Home-made beefburgers

These are very much better than anything you get in a shop.

They are really simple to make. Here’s how.

Put the following ingredients in a large, heavy bowl:

  • 1 kg beef mince
  • One large onion, or two medium-sized ones, finely chopped
  • Two slices of bread (stale is fine) whizzed down into breadcrumbs
  • Ten twists of freshly ground black pepper
  • Ten twists of freshly ground salt
  • Two raw eggs

Mix everything together with your hands, making sure that the egg and breadcrumbs end up evenly distributed.

Split the mixture into eight equal sized balls. (That’s easy to do: just halve it by eye, then halve each half into quarters, and halve each quarter into eights.) If you want really big burgers, you could split into seven or six instead.

Then squash each ball into a disc. They tend to contract and fatten during cooking, so make them a bit flatter than you will want them to be when you eat them.

Now fry them. I like to start them on a fairly high heat, then take it down to medium for the main cooking. Move them around the pan as they cook, since the centre of the pan is often hotter than the edges, and you don’t want them to be cooked unevenly. When you judge that the undersides are done (typically about five minutes), flip them over and do the same on the other side.

Serve in lightly toasted buns with fried onions, sliced gherkins, tomato ketchup or BBQ sauce, and those disgusting pre-wrapped square slices of cheese-like substance that somehow work perfectly on burgers.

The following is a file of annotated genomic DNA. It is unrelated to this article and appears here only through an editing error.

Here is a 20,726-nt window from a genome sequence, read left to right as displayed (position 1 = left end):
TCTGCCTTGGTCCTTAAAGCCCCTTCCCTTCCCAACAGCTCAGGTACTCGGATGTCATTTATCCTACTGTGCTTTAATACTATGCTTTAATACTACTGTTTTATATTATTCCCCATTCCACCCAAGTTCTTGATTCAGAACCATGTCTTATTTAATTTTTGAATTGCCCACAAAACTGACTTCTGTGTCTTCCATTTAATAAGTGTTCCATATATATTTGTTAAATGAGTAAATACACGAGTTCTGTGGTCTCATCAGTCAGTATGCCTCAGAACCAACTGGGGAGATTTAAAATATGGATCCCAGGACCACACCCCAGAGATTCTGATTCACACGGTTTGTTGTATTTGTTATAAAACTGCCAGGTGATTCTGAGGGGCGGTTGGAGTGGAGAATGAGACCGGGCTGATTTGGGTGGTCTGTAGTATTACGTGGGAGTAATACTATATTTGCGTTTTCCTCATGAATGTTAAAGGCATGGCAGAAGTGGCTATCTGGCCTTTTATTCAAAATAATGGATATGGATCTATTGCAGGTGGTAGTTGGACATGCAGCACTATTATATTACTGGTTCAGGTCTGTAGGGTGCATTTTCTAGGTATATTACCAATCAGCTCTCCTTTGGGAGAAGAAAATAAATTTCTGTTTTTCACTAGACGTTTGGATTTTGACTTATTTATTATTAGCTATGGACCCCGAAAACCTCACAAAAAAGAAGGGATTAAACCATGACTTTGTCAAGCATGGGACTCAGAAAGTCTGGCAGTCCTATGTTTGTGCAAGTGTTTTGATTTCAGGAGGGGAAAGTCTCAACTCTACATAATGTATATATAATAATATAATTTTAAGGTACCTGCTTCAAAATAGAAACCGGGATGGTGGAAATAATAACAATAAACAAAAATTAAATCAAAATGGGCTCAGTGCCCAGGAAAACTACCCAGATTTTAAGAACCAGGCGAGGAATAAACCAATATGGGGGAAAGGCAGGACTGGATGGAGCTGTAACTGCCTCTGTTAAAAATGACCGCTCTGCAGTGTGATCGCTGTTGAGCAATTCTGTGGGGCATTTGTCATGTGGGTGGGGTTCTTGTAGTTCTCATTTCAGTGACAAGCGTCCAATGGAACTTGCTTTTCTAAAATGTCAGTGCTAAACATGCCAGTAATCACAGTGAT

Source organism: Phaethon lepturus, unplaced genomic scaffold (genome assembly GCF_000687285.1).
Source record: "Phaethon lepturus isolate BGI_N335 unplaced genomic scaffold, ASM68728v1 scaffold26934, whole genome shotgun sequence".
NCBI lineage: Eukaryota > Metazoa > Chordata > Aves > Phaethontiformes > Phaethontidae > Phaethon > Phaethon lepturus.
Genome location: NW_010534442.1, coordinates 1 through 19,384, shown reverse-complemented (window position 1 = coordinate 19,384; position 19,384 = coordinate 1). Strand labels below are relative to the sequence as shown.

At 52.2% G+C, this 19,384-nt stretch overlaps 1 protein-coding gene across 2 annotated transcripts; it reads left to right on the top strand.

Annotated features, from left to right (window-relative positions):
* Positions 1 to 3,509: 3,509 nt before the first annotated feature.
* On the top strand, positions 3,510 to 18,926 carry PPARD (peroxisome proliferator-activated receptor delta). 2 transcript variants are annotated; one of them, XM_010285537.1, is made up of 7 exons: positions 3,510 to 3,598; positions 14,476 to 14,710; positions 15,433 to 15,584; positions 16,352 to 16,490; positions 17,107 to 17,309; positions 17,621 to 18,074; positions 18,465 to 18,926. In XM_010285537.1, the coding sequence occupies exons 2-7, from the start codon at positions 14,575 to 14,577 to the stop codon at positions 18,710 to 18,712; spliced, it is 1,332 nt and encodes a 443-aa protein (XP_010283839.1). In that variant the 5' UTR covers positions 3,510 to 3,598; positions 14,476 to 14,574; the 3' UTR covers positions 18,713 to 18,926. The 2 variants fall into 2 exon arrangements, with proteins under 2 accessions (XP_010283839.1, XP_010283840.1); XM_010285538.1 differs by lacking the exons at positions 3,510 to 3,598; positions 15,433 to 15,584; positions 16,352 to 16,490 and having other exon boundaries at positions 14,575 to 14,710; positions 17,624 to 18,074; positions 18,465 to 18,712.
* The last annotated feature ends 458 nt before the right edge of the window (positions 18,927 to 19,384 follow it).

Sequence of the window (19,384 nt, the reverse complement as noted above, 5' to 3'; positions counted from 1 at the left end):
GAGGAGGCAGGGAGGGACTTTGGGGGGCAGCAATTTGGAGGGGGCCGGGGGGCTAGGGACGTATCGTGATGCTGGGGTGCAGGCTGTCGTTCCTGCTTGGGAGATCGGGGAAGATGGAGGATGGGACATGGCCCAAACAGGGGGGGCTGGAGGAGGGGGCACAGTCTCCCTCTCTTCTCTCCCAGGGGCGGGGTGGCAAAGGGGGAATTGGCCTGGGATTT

So simple; so delicious.

 

2 responses to “Home-made beefburgers

  1. Ah, good old “American” cheese. So aptly named, eh? I would argue, though, that burgers are best when the patties are made thin, and cooked over flame. I always put them between waxed paper and smash them out before I put them on the grill. Gives a superior flavor and texture as it cooks more evenly.

  2. There is no real justification for that “cheese”, but I can’t help myself. Real cheese in a cheeseburger is good, too, but it’s no substitute for “cheese”.

    I would bet you’re right about cooking over flame, but I have no convenient way to do that.

    Smashing out between sheets of waxed paper is a good call. I always do it by hand, but I get I would get better results your way.

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